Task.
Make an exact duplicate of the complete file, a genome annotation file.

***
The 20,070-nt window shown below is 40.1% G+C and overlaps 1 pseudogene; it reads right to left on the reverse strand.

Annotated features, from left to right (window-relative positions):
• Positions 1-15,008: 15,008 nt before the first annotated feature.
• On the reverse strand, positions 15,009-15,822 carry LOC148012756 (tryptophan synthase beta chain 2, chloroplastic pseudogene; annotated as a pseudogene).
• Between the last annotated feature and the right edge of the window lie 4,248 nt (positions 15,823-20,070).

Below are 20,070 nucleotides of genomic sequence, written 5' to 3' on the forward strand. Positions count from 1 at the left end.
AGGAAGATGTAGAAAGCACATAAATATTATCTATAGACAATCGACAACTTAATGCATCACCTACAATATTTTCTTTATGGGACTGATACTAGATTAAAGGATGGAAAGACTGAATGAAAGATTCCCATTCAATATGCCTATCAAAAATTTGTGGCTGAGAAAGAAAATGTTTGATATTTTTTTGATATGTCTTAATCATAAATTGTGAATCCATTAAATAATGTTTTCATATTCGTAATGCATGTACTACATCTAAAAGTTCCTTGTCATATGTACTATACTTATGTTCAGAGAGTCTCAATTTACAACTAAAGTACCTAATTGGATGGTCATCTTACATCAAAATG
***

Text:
The 20,070-nt window shown below is 40.1% G+C and overlaps 1 pseudogene; it reads right to left on the reverse strand.

Annotated features, from left to right (window-relative positions):
• Positions 1-15,008: 15,008 nt before the first annotated feature.
• On the reverse strand, positions 15,009-15,822 carry LOC148012756 (tryptophan synthase beta chain 2, chloroplastic pseudogene; annotated as a pseudogene).
• Between the last annotated feature and the right edge of the window lie 4,248 nt (positions 15,823-20,070).

Below are 20,070 nucleotides of genomic sequence, written 5' to 3' on the forward strand. Positions count from 1 at the left end.
AGGAAGATGTAGAAAGCACATAAATATTATCTATAGACAATCGACAACTTAATGCATCACCTACAATATTTTCTTTATGGGACTGATACTAGATTAAAGGATGGAAAGACTGAATGAAAGATTCCCATTCAATATGCCTATCAAAAATTTGTGGCTGAGAAAGAAAATGTTTGATATTTTTTTGATATGTCTTAATCATAAATTGTGAATCCATTAAATAATGTTTTCATATTCGTAATGCATGTACTACATCTAAAAGTTCCTTGTCATATGTACTATACTTATGTTCAGAGAGTCTCAATTTACAACTAAAGTACCTAATTGGATGGTCATCTTACATCAAAATG